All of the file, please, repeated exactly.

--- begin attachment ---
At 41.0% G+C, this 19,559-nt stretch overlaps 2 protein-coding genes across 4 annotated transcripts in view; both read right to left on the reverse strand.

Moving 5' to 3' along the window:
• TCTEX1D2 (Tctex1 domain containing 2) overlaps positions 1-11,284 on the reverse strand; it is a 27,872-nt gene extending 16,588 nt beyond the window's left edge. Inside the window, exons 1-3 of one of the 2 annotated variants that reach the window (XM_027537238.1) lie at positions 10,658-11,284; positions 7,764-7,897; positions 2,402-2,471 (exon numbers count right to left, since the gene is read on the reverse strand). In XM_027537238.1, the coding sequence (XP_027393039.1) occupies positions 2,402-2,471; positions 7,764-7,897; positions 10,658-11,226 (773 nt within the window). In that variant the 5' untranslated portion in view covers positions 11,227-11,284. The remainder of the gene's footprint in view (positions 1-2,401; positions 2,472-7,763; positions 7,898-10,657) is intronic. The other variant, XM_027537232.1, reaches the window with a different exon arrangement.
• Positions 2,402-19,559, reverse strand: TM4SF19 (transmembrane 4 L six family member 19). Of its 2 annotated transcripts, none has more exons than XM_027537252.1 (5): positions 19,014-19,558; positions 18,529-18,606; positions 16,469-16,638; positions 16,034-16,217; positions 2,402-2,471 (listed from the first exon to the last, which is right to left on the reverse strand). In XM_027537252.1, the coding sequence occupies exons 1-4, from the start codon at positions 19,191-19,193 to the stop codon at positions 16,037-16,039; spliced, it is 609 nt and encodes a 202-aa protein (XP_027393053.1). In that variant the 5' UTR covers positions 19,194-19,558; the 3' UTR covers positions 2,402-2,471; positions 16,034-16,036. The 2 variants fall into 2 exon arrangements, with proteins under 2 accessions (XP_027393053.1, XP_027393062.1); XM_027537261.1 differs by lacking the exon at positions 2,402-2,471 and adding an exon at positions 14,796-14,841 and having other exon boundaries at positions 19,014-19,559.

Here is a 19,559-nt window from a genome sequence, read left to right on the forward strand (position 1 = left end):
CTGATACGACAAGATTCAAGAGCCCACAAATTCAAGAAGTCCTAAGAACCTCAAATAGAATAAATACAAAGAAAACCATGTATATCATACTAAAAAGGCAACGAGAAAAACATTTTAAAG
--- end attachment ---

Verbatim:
At 41.0% G+C, this 19,559-nt stretch overlaps 2 protein-coding genes across 4 annotated transcripts in view; both read right to left on the reverse strand.

Moving 5' to 3' along the window:
• TCTEX1D2 (Tctex1 domain containing 2) overlaps positions 1-11,284 on the reverse strand; it is a 27,872-nt gene extending 16,588 nt beyond the window's left edge. Inside the window, exons 1-3 of one of the 2 annotated variants that reach the window (XM_027537238.1) lie at positions 10,658-11,284; positions 7,764-7,897; positions 2,402-2,471 (exon numbers count right to left, since the gene is read on the reverse strand). In XM_027537238.1, the coding sequence (XP_027393039.1) occupies positions 2,402-2,471; positions 7,764-7,897; positions 10,658-11,226 (773 nt within the window). In that variant the 5' untranslated portion in view covers positions 11,227-11,284. The remainder of the gene's footprint in view (positions 1-2,401; positions 2,472-7,763; positions 7,898-10,657) is intronic. The other variant, XM_027537232.1, reaches the window with a different exon arrangement.
• Positions 2,402-19,559, reverse strand: TM4SF19 (transmembrane 4 L six family member 19). Of its 2 annotated transcripts, none has more exons than XM_027537252.1 (5): positions 19,014-19,558; positions 18,529-18,606; positions 16,469-16,638; positions 16,034-16,217; positions 2,402-2,471 (listed from the first exon to the last, which is right to left on the reverse strand). In XM_027537252.1, the coding sequence occupies exons 1-4, from the start codon at positions 19,191-19,193 to the stop codon at positions 16,037-16,039; spliced, it is 609 nt and encodes a 202-aa protein (XP_027393053.1). In that variant the 5' UTR covers positions 19,194-19,558; the 3' UTR covers positions 2,402-2,471; positions 16,034-16,036. The 2 variants fall into 2 exon arrangements, with proteins under 2 accessions (XP_027393053.1, XP_027393062.1); XM_027537261.1 differs by lacking the exon at positions 2,402-2,471 and adding an exon at positions 14,796-14,841 and having other exon boundaries at positions 19,014-19,559.

Here is a 19,559-nt window from a genome sequence, read left to right on the forward strand (position 1 = left end):
CTGATACGACAAGATTCAAGAGCCCACAAATTCAAGAAGTCCTAAGAACCTCAAATAGAATAAATACAAAGAAAACCATGTATATCATACTAAAAAGGCAACGAGAAAAACATTTTAAAG